The Pros and the Pros of Delegation

utilitybeltDelegation is a vital yet often underleveraged tool in the “Leadership Utility Belt.” Long-held misconceptions about delegation cause many leaders to deprive themselves of this valuable resource. When used effectively, delegation improves productivity, develops employees, and makes the assigner and the assigned more influential.

A Few Rotten Apples Have Spoiled the Bunch

Delegation has a troublesome track record. Throughout history, less than noble superiors have proudly carried the flag of delegation as they foisted undesirable time-consuming menial tasks onto their underlings. This particular style is referred to as “seagull management.” seagullManagers swoop in dump all over their team and fly off without so much as a backwards glance. For those who’ve experienced life in the “drop zone”, the blatant abuse of an otherwise virtuous process has left a nearly indelible stain on the reputation of delegation.

Setting the Record Straight

Delegation is not the assignment of unwelcome tasks to the person least likely to protest. Nor is it an abdication of responsibility. The giver and the receiver of delegated assignments are equally accountable for their timely completion. Delegation is entrusting people with responsibilities that match individual strengths, holding them accountable to performing to their highest potential, and providing them with the support needed to succeed. Tasks and responsibilities are given to the most qualified person who is also the most interested in the challenge.

Another misconception about delegation is that it takes more energy and effort than it’s worth. For example, leaders who earned their role through personal excellence are often reluctant to put their tasks in the hands of another. These individuals fear that the other person will either not complete the assignment as well or might take a different approach to completing the task. When these leaders think about what it will take to get someone else “up to speed,” they conclude that “it’s just faster if I do it myself.” While it is true that effective delegation requires an upfront commitment of time and attention this should not be viewed as a hassle. The rewards of well executed delegation dwarf the initial investment of time and energy.

The Pros to Delegation

Assigning certain responsibilities to individuals who can complete them even when the leader is not present, frees the leader to focus on mission critical activities. Well organized schedules and balanced workloads allow leaders to oversee operations, spend time coaching, and think strategically.

If you are holding tight to non-mission critical tasks that you’ve mastered long ago, take a moment to consider why. Are you spending time on these tasks because the more vital issues awaiting your attention will force you out of your comfort zone? You could be stunting your growth as a leader if you tether yourself to tasks and responsibilities that can and should be delegated to your team.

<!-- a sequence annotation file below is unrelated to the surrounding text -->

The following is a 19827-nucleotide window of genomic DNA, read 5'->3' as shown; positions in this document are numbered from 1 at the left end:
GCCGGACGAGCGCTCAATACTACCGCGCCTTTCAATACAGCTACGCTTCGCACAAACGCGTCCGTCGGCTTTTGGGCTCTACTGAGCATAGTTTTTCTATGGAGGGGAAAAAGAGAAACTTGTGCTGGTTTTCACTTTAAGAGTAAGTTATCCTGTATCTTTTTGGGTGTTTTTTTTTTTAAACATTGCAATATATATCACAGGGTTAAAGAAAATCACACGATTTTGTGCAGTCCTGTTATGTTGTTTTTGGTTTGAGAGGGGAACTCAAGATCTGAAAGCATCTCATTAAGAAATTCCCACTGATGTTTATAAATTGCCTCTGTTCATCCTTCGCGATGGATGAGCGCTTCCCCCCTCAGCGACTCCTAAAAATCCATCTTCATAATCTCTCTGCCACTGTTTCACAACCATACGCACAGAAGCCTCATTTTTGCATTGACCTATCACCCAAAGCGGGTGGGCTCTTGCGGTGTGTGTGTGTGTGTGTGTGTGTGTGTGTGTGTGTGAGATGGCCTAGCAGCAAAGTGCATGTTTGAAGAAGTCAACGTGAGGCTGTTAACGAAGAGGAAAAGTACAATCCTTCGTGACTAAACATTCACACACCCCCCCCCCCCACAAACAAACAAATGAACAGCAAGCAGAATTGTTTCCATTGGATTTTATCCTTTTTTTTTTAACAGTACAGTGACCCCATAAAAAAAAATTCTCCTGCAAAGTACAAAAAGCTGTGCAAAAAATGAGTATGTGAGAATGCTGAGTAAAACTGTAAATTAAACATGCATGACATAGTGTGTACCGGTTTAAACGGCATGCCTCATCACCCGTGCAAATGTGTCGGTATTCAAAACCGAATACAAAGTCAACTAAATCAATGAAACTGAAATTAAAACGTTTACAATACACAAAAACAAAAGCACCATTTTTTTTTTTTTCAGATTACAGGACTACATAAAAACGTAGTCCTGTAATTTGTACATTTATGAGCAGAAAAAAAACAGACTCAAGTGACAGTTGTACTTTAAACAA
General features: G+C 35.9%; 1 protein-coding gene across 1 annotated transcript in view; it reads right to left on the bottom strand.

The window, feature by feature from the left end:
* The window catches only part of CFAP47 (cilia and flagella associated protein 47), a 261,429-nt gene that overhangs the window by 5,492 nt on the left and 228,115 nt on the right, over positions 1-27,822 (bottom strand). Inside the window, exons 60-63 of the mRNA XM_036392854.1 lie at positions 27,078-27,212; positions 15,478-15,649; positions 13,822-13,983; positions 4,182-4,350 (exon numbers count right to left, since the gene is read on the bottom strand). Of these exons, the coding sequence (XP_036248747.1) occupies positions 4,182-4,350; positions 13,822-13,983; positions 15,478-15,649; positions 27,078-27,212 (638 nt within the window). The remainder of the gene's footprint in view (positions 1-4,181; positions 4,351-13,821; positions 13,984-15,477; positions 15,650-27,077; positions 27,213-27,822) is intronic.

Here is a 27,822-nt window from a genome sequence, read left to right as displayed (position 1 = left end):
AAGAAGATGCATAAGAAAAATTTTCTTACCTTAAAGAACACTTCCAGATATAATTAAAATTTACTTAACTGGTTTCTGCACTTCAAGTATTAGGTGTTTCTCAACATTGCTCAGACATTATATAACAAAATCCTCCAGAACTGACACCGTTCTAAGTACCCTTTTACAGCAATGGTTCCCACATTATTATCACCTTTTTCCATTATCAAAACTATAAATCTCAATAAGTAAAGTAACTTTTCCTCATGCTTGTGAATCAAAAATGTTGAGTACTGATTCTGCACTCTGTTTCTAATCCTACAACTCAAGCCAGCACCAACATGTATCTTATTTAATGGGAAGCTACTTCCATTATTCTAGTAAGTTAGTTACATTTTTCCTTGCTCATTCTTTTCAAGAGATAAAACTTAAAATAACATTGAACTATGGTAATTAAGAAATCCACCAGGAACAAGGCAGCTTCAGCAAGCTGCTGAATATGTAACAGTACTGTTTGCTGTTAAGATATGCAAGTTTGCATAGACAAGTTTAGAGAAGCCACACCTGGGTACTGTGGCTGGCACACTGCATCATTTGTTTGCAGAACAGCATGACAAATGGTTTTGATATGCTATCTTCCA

Leaders who delegate correctly improve the overall responsiveness of the organization. People closest to day to day issues have the most relevant and recent information upon which to base intelligent decisions. By empowering these individuals with the authority to carry out their assigned responsibilities, the leader is facilitating the organization’s ability to react to or even anticipate environmental changes.

Delegation brings out the best in people. Participation in the decision-making process improves employee morale and performance and earns sincere buy-in to organizational initiatives.

When a leader delegates meaningful challenging work to motivated employees, the recipients of these assignments are given opportunities to add value, build their credibility, prove their trustworthiness and ultimately strengthen their influence in the organization. Delegation is trust in action. Trust granted is repaid by employees in the form of positive results and loyalty toward their leader. Being surrounded by a core team of competent energized influencers increases the leader’s ability to influence change and expedite decisions.

In the next post, we’ll cover how to delegate effectively.

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2 Comments

Filed under Business, Change, Influence, Leadership, Uncategorized

2 responses to “The Pros and the Pros of Delegation

  1. This is a well thought through, balanced article on delegation. I particularly appreciate your addressing the upside of making the time investment in delegating and more so as it relates to keeping the focus on the critical mission. “Delegation is trust in action” sums it up nicely. This reminds that it is important to know the people on our teams in order to match task with their strengths.

    • Nicole De Falco

      Hi Claire! You are so right about the need to really know people on our teams so we can be effective at matching them to tasks/responsibilities. I’ve always been fortunate enough to lead manageable sized teams. I could get to know each person and spend time with them. I have a tremendous respect for leaders with large numbers of direct reports. What a challenge! Do those leaders build deep relationships with their staff? Or do they have close relationships with just a few key people and more casual relationships with the rest? I know in today’s economy having more managers with smaller teams is not always financially plausible, but what’s the non-monetary cost of having leaders with so many direct reports that it’s physically impossible to spend quality time with any of them?

      Thanks for contributing to this week’s post!